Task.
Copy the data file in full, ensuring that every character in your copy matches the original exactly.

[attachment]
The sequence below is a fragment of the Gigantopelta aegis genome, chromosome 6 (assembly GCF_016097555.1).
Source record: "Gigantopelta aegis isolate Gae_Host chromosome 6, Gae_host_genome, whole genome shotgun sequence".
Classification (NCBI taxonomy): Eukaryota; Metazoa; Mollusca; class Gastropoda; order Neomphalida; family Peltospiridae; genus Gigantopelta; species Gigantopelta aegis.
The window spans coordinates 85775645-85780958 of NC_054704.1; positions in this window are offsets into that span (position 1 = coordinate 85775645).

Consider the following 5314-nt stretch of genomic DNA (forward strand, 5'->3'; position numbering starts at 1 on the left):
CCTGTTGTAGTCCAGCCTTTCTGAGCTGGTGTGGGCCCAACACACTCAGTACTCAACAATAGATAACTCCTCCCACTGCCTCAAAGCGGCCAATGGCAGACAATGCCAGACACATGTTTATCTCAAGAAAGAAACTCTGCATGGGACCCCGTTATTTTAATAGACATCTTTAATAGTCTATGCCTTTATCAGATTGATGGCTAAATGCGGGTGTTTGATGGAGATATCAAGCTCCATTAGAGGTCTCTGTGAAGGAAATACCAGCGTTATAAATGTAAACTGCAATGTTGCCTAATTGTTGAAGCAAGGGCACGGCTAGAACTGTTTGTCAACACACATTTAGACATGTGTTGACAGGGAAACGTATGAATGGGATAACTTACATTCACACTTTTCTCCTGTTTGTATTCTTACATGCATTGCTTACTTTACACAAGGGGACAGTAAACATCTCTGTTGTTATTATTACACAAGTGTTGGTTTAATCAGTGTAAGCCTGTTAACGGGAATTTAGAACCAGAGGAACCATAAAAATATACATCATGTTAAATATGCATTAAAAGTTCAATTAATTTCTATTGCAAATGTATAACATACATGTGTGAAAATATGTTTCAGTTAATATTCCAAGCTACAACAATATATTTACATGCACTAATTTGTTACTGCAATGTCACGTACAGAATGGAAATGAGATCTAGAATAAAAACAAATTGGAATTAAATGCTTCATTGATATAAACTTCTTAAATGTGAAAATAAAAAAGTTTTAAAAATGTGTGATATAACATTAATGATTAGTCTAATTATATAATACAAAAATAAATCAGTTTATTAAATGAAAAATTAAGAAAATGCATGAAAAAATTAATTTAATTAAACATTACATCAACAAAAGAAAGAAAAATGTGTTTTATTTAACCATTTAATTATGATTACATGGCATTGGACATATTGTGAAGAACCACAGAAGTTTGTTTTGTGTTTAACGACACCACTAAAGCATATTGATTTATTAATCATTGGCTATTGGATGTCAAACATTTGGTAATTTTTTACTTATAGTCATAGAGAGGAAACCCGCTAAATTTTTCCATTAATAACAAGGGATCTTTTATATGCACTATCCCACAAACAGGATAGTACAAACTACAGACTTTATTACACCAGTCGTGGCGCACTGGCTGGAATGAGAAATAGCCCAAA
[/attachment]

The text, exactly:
The sequence below is a fragment of the Gigantopelta aegis genome, chromosome 6 (assembly GCF_016097555.1).
Source record: "Gigantopelta aegis isolate Gae_Host chromosome 6, Gae_host_genome, whole genome shotgun sequence".
Classification (NCBI taxonomy): Eukaryota; Metazoa; Mollusca; class Gastropoda; order Neomphalida; family Peltospiridae; genus Gigantopelta; species Gigantopelta aegis.
The window spans coordinates 85775645-85780958 of NC_054704.1; positions in this window are offsets into that span (position 1 = coordinate 85775645).

Consider the following 5314-nt stretch of genomic DNA (forward strand, 5'->3'; position numbering starts at 1 on the left):
CCTGTTGTAGTCCAGCCTTTCTGAGCTGGTGTGGGCCCAACACACTCAGTACTCAACAATAGATAACTCCTCCCACTGCCTCAAAGCGGCCAATGGCAGACAATGCCAGACACATGTTTATCTCAAGAAAGAAACTCTGCATGGGACCCCGTTATTTTAATAGACATCTTTAATAGTCTATGCCTTTATCAGATTGATGGCTAAATGCGGGTGTTTGATGGAGATATCAAGCTCCATTAGAGGTCTCTGTGAAGGAAATACCAGCGTTATAAATGTAAACTGCAATGTTGCCTAATTGTTGAAGCAAGGGCACGGCTAGAACTGTTTGTCAACACACATTTAGACATGTGTTGACAGGGAAACGTATGAATGGGATAACTTACATTCACACTTTTCTCCTGTTTGTATTCTTACATGCATTGCTTACTTTACACAAGGGGACAGTAAACATCTCTGTTGTTATTATTACACAAGTGTTGGTTTAATCAGTGTAAGCCTGTTAACGGGAATTTAGAACCAGAGGAACCATAAAAATATACATCATGTTAAATATGCATTAAAAGTTCAATTAATTTCTATTGCAAATGTATAACATACATGTGTGAAAATATGTTTCAGTTAATATTCCAAGCTACAACAATATATTTACATGCACTAATTTGTTACTGCAATGTCACGTACAGAATGGAAATGAGATCTAGAATAAAAACAAATTGGAATTAAATGCTTCATTGATATAAACTTCTTAAATGTGAAAATAAAAAAGTTTTAAAAATGTGTGATATAACATTAATGATTAGTCTAATTATATAATACAAAAATAAATCAGTTTATTAAATGAAAAATTAAGAAAATGCATGAAAAAATTAATTTAATTAAACATTACATCAACAAAAGAAAGAAAAATGTGTTTTATTTAACCATTTAATTATGATTACATGGCATTGGACATATTGTGAAGAACCACAGAAGTTTGTTTTGTGTTTAACGACACCACTAAAGCATATTGATTTATTAATCATTGGCTATTGGATGTCAAACATTTGGTAATTTTTTACTTATAGTCATAGAGAGGAAACCCGCTAAATTTTTCCATTAATAACAAGGGATCTTTTATATGCACTATCCCACAAACAGGATAGTACAAACTACAGACTTTATTACACCAGTCGTGGCGCACTGGCTGGAATGAGAAATAGCCCAAA